What is Hypoglycemia?
Hypoglycemia is the technical term for low blood sugar. Tissue such as a muscle receives glucose from the blood to use as energy.
Animals that become hypoglycemic have used up all the glucose in the blood and become weak, comatose, and may even die. It is not a disease, but simply the body’s response to a lack of glucose or to a stressful situation.
Hypoglycemia is a serious condition brought on by too much activity and too much stress. Left untreated it can kill your puppy in a matter of hours.
Fortunately, it can be prevented by feeding your puppy correctly and by not allowing the puppy to over-exercise. It is also a good idea to treat your puppy as you would an infant: keep your puppy confined to a small space (such as a puppy playpen).
Small breed puppies might not ever experience hypoglycemia if their owners are attentive and provide for the small puppies’ special needs. All puppies must eat!!
Which puppies are more likely to suffer from hypoglycemia?
Any puppy will become hypoglycemic if he or she quickly burns up more energy than they're consuming. The puppies that are more at risk are miniature and toy breeds such as Chihuahuas, Yorkies, Maltese, and Toy Poodles. Their small bodies have very little energy stores and they cannot eat enough in one meal to keep active all day.
Puppies can also become hypoglycemic from stress. Whenever their environment is disrupted by moving, vacationing, etc. a puppy stands a good chance of becoming hypoglycemic from the stress involved in such situations.
Symptoms of Hypoglycemia
At first, the puppy will become weak, may stagger or lie down, and the puppy will not want to move. Unless action is taken to correct the puppy's low blood sugar, symptoms will become progressively worse.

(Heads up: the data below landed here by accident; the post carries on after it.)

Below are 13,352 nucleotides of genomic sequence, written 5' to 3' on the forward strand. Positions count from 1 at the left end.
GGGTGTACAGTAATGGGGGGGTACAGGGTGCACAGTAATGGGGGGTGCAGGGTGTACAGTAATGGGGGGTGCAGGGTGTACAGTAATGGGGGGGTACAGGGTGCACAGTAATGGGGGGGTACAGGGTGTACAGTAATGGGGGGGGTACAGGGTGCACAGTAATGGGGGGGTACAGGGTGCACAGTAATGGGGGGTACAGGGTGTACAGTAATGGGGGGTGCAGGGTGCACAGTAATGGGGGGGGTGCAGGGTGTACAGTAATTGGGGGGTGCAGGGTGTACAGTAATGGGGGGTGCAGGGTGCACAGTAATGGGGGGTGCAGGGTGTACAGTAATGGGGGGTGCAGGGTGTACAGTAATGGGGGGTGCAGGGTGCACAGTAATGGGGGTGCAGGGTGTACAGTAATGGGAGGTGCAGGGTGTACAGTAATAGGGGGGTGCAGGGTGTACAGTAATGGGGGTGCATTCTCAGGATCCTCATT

The puppy will have a vacant, staring expression and will become unresponsive to stimuli, such as calling his or her name or hand clapping. The puppy will feel cool to the touch as the body temperature begins to drop. If left untreated, the puppy will become comatose and die.
Please be attentive to your puppy's needs!
Treatment & Prevention
What should I do if I suspect my puppy is hypoglycemic?
If your puppy shows signs of weakness, you should suspect hypoglycemia. If your puppy is still alert and responsive, feed the puppy a small meal and allow your puppy to rest. If your puppy is already staring or unconscious, IMMEDIATELY rub some Nutri Cal on the gums, (in a pinch, Karo syrup can be substituted for Nutra Cal, but Nutri Cal is preferred).
How can I prevent my puppy from becoming hypoglycemic?
Puppies are like children. They are very active and burn up a lot of energy. Because some puppies are so small, your puppy cannot possibly eat enough in one meal to fuel the active body for an entire day.
Puppies should eat THREE TIMES DAILY SUPERVISED (We suggest no free feeding). This helps maintain their blood sugar level at a fairly consistent level. In addition to that, miniature and toy breed puppies should receive snacks before bedtime, like food soaked in water and raw honey.